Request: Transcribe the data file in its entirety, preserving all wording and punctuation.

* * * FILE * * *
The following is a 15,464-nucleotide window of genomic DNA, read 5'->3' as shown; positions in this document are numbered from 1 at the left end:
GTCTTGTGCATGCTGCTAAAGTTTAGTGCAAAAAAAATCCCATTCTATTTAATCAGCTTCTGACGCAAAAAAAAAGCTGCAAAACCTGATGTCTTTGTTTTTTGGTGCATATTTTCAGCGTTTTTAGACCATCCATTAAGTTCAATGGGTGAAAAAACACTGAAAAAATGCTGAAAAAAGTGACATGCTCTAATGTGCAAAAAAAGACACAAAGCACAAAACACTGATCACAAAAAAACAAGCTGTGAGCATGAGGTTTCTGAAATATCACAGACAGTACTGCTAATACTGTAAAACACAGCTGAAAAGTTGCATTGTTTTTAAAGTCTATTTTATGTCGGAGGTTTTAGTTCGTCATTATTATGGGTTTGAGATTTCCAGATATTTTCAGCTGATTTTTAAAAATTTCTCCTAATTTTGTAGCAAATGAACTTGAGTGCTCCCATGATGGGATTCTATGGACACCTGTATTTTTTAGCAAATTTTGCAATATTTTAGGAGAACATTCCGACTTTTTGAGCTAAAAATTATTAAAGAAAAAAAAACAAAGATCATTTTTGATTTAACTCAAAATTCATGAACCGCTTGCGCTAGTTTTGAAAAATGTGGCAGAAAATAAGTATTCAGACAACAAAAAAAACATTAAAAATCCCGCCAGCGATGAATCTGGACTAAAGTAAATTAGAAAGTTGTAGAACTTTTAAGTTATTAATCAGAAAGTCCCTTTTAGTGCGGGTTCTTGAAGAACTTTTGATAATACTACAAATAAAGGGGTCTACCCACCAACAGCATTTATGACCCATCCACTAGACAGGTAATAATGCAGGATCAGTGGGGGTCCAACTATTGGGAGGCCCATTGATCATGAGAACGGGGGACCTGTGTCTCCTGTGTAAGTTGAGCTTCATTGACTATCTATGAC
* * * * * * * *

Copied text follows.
The following is a 15,464-nucleotide window of genomic DNA, read 5'->3' as shown; positions in this document are numbered from 1 at the left end:
GTCTTGTGCATGCTGCTAAAGTTTAGTGCAAAAAAAATCCCATTCTATTTAATCAGCTTCTGACGCAAAAAAAAAGCTGCAAAACCTGATGTCTTTGTTTTTTGGTGCATATTTTCAGCGTTTTTAGACCATCCATTAAGTTCAATGGGTGAAAAAACACTGAAAAAATGCTGAAAAAAGTGACATGCTCTAATGTGCAAAAAAAGACACAAAGCACAAAACACTGATCACAAAAAAACAAGCTGTGAGCATGAGGTTTCTGAAATATCACAGACAGTACTGCTAATACTGTAAAACACAGCTGAAAAGTTGCATTGTTTTTAAAGTCTATTTTATGTCGGAGGTTTTAGTTCGTCATTATTATGGGTTTGAGATTTCCAGATATTTTCAGCTGATTTTTAAAAATTTCTCCTAATTTTGTAGCAAATGAACTTGAGTGCTCCCATGATGGGATTCTATGGACACCTGTATTTTTTAGCAAATTTTGCAATATTTTAGGAGAACATTCCGACTTTTTGAGCTAAAAATTATTAAAGAAAAAAAAACAAAGATCATTTTTGATTTAACTCAAAATTCATGAACCGCTTGCGCTAGTTTTGAAAAATGTGGCAGAAAATAAGTATTCAGACAACAAAAAAAACATTAAAAATCCCGCCAGCGATGAATCTGGACTAAAGTAAATTAGAAAGTTGTAGAACTTTTAAGTTATTAATCAGAAAGTCCCTTTTAGTGCGGGTTCTTGAAGAACTTTTGATAATACTACAAATAAAGGGGTCTACCCACCAACAGCATTTATGACCCATCCACTAGACAGGTAATAATGCAGGATCAGTGGGGGTCCAACTATTGGGAGGCCCATTGATCATGAGAACGGGGGACCTGTGTCTCCTGTGTAAGTTGAGCTTCATTGACTATCTATGAC